Employability skills

Chemistry gives you the right skills to work in any sector

Studying chemistry provides you with a whole range of useful skills and knowledge that are highly valued by employers in all sectors and in lots of different jobs. Let’s examine the additional skills you might gain through studying chemistry:

Scientific and technical knowledge

Obviously you will have specialised scientific and technical knowledge and this can be used in many jobs within science such as a research assistant or nanotoxicologist, or outside of the lab such as a patent attorney combining scientific knowledge with the specialist area of law. Having a technical or science background can be extremely attractive to employers, who may then wish to train you in another skill or discipline. Science also teaches you how and why things happen the way they do which is really useful for undertstanding the bigger picture, problem solving, influencing others and managing relationships and expectations. 

Numeracy

Essential in chemistry, this skill is valued by employers for many careers including accountancy, sales and marketing, retail and IT, to name just a few.

Handling data, software and technology 

You will have learned to understand and use computer software/models (including AI), handling, collating and analysising large amounts of data, using spreadsheets, word processing, electronic communication and maybe even coding. All these skills can be used effectively in many jobs, from management to finance and marketing, through to IT or data science. 

Communication

Your course will have enabled you to communicate through the written and spoken word with many different individuals and in teams. If you have been involved in teaching, supervising others or outreach work with schools then you will have learnt how to talk about and break down technical concepts and conversations into language that non-technical people can understand. Being able to adapt how and what you say and clearly communicate with different audiences from peers to supervisers or managers is vital in just about every sector and type of job. It is particularly valued in publishing, science communication, science policy and teaching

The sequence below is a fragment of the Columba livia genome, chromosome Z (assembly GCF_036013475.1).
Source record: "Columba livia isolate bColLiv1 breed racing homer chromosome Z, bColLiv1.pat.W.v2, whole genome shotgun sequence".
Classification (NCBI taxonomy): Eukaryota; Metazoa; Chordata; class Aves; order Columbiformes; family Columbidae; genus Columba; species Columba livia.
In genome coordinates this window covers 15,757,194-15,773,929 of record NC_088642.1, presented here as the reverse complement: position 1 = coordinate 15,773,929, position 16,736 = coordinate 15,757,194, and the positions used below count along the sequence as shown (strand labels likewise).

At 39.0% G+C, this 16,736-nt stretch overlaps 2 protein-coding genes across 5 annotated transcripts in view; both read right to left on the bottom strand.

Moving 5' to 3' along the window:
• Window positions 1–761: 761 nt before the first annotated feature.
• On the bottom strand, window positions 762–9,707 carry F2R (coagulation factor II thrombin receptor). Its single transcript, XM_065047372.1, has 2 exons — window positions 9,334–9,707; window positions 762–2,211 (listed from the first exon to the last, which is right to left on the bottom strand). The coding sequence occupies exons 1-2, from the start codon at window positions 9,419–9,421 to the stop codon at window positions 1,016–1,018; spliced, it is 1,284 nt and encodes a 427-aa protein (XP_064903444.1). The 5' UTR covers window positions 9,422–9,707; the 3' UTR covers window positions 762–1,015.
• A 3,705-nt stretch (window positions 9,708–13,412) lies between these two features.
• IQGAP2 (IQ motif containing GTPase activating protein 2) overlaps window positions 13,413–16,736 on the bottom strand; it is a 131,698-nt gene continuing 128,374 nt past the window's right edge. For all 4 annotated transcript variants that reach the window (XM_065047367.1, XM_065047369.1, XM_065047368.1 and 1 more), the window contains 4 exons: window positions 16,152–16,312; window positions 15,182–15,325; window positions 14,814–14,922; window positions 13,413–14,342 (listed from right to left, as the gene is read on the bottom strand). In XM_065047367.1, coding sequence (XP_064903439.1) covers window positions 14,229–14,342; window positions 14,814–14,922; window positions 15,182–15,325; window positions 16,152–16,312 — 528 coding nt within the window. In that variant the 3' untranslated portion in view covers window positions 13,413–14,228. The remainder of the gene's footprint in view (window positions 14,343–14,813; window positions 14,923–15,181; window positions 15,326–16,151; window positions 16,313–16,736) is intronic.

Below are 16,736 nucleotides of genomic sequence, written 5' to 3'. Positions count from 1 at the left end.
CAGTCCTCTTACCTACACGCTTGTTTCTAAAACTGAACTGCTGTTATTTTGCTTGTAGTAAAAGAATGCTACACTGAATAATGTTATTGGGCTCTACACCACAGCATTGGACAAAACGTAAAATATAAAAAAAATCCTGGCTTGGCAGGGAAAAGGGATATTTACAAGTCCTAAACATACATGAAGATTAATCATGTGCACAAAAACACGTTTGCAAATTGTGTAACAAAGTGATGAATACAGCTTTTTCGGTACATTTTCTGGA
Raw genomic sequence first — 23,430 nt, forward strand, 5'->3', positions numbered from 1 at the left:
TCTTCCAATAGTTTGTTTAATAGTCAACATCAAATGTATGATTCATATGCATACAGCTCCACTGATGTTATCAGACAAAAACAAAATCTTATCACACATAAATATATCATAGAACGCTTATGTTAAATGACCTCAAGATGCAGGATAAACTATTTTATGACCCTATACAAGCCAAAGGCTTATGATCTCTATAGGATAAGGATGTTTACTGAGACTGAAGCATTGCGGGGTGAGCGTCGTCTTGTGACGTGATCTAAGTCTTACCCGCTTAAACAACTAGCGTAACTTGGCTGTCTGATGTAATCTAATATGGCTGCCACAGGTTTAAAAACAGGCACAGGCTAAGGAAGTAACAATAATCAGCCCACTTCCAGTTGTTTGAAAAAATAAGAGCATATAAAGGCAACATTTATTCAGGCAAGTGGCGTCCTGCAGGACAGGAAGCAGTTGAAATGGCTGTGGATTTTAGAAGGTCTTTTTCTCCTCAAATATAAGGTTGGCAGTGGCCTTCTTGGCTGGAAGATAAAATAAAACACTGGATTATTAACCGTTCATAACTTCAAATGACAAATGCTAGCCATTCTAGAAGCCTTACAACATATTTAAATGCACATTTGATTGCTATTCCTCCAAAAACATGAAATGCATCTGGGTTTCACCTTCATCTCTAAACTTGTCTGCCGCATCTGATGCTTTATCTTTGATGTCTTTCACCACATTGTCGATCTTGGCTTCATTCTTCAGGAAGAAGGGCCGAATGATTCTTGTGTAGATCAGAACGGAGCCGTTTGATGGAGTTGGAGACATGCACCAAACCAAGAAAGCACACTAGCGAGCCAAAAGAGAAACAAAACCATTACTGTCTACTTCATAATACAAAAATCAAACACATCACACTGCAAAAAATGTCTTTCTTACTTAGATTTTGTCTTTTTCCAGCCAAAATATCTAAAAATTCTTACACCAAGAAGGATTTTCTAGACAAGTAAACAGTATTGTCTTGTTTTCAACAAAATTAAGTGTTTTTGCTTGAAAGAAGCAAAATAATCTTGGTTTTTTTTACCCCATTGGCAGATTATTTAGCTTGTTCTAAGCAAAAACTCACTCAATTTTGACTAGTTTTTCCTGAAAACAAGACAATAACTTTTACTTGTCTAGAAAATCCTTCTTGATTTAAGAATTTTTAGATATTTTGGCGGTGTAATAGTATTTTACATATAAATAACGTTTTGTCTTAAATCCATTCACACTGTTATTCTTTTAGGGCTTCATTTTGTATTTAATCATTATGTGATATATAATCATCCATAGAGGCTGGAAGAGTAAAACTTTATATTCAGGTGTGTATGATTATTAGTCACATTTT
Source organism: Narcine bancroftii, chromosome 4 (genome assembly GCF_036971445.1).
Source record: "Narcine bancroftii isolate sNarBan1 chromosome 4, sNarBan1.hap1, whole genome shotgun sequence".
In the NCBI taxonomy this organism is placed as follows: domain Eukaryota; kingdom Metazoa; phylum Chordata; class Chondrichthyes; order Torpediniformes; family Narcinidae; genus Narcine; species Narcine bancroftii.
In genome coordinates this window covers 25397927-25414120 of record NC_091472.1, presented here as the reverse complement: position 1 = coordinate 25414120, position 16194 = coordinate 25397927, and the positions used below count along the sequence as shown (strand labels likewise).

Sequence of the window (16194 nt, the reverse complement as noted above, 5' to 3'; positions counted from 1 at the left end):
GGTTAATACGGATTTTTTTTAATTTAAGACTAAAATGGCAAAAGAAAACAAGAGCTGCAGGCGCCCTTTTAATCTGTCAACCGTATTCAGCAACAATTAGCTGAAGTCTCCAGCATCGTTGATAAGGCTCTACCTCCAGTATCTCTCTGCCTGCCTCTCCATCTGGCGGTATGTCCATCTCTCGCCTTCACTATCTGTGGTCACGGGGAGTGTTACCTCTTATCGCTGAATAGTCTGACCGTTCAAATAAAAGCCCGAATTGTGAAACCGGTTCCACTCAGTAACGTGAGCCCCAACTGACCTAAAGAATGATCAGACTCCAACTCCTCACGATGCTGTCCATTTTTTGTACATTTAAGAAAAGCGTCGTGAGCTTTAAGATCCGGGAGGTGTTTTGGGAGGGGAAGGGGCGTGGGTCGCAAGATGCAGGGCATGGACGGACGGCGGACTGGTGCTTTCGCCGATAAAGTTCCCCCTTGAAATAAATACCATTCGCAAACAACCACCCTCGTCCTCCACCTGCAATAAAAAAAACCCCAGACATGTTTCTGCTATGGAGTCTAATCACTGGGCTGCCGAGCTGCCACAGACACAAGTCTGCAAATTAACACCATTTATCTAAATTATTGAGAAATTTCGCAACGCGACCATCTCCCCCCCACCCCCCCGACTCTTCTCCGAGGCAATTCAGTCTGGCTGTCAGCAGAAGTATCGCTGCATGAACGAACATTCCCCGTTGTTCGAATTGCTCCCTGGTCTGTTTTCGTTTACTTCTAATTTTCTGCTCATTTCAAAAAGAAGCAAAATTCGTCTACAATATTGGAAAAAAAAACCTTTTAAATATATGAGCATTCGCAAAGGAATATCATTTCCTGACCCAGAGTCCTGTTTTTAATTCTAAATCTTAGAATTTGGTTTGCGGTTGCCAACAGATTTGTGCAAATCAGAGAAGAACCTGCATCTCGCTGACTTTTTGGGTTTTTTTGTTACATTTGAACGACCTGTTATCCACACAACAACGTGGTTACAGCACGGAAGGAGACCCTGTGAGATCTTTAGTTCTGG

You will have developed advanced written and technical writing skills by writing detailed reports whilst working with fellow students and lecturers. Being able to communicate across diverse ranges of teams, project groups and abilities is a important skill in business as individuals and companies tackle increasing complex issues including sustainability managers, researcherspolicy researcherchief chemist and many more. 

Presentation skills are also important and these will have been developed as part of your course when presenting research findings. 

Logical thought processes and problem solving

You will have developed analytical thinking and problem solving skills through examining and interpreting results and making evaluations or recommendations based on limited information or data. Problem solving is an essential skill required at some level in almost all jobs including analytical chemistdiscovering new medicines and in management consultancy.

Time management and organisation are shown by planning and executing experiments, undertaking individual and team project work, and completing your dissertation, or working part-time during your studies. Through your course you will have managed your own work so self-management is another skill you will have developed. You will also display logical thinking and attention to detail through monitoring and systematically recording chemical properties, data and findings, following health and safety processes and guidelines, or arranging events. 

Project and time management

You will have planned assignments, seen them through and made conclusions. You will have managed your time through producing work to deadlines as well as working with delays or unexpected surprises. You will also have developed data-handling skills and the ability to undertake research.

Resilience could well be another skill from when you had to try again and rethink a task or experiment, or received challenging feedback or faced a difficult situation. 

You will have proved you are an independent thinker through conducting your own investigations and although you might not think it, you will have shown creativity and innovation in your work, as that is what chemistry is all about. Chemists have done things from founding their own skincare company to working with flavours and becoming a research innovation manager. There are so many options with the skills you gain through chemistry.  

Teamwork is another valuable skill gained through undertaking group project work. Also, by working through and completing your course, you will have started to develop management skills which could be developed further in a career.

This all goes to show that a chemistry degree doesn’t teach you just chemistry; the skills you will gain whilst studying are far broader and can provide a starting point for a whole range of careers.